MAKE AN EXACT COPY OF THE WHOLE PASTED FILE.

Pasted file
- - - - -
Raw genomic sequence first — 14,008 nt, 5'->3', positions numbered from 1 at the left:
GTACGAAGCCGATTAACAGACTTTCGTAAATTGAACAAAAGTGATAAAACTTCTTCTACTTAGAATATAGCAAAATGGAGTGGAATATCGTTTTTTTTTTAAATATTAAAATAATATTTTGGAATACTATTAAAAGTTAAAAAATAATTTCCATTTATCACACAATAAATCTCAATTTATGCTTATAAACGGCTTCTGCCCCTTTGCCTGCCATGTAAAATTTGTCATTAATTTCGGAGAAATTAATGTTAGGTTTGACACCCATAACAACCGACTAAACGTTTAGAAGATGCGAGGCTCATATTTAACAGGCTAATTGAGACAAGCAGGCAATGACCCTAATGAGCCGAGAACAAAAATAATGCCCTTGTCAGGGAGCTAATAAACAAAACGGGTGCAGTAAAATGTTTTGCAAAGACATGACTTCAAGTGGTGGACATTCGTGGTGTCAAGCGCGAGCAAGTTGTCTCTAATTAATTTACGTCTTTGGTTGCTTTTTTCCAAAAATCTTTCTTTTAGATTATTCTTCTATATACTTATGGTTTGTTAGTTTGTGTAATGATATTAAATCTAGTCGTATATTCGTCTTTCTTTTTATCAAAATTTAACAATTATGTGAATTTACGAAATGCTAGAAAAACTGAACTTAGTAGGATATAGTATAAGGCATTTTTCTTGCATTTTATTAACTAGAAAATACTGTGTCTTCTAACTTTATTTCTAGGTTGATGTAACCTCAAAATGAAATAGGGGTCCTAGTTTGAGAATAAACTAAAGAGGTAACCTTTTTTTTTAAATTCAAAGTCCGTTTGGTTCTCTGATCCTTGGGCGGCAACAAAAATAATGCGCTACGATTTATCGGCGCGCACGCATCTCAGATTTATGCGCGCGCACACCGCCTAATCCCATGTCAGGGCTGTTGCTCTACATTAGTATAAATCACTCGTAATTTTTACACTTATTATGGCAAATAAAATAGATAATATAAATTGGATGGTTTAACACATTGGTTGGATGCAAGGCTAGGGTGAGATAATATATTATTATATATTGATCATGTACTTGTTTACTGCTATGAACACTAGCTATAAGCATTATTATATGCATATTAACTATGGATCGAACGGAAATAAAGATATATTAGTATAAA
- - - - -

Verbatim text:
Raw genomic sequence first — 14,008 nt, 5'->3', positions numbered from 1 at the left:
GTACGAAGCCGATTAACAGACTTTCGTAAATTGAACAAAAGTGATAAAACTTCTTCTACTTAGAATATAGCAAAATGGAGTGGAATATCGTTTTTTTTTTAAATATTAAAATAATATTTTGGAATACTATTAAAAGTTAAAAAATAATTTCCATTTATCACACAATAAATCTCAATTTATGCTTATAAACGGCTTCTGCCCCTTTGCCTGCCATGTAAAATTTGTCATTAATTTCGGAGAAATTAATGTTAGGTTTGACACCCATAACAACCGACTAAACGTTTAGAAGATGCGAGGCTCATATTTAACAGGCTAATTGAGACAAGCAGGCAATGACCCTAATGAGCCGAGAACAAAAATAATGCCCTTGTCAGGGAGCTAATAAACAAAACGGGTGCAGTAAAATGTTTTGCAAAGACATGACTTCAAGTGGTGGACATTCGTGGTGTCAAGCGCGAGCAAGTTGTCTCTAATTAATTTACGTCTTTGGTTGCTTTTTTCCAAAAATCTTTCTTTTAGATTATTCTTCTATATACTTATGGTTTGTTAGTTTGTGTAATGATATTAAATCTAGTCGTATATTCGTCTTTCTTTTTATCAAAATTTAACAATTATGTGAATTTACGAAATGCTAGAAAAACTGAACTTAGTAGGATATAGTATAAGGCATTTTTCTTGCATTTTATTAACTAGAAAATACTGTGTCTTCTAACTTTATTTCTAGGTTGATGTAACCTCAAAATGAAATAGGGGTCCTAGTTTGAGAATAAACTAAAGAGGTAACCTTTTTTTTTAAATTCAAAGTCCGTTTGGTTCTCTGATCCTTGGGCGGCAACAAAAATAATGCGCTACGATTTATCGGCGCGCACGCATCTCAGATTTATGCGCGCGCACACCGCCTAATCCCATGTCAGGGCTGTTGCTCTACATTAGTATAAATCACTCGTAATTTTTACACTTATTATGGCAAATAAAATAGATAATATAAATTGGATGGTTTAACACATTGGTTGGATGCAAGGCTAGGGTGAGATAATATATTATTATATATTGATCATGTACTTGTTTACTGCTATGAACACTAGCTATAAGCATTATTATATGCATATTAACTATGGATCGAACGGAAATAAAGATATATTAGTATAAA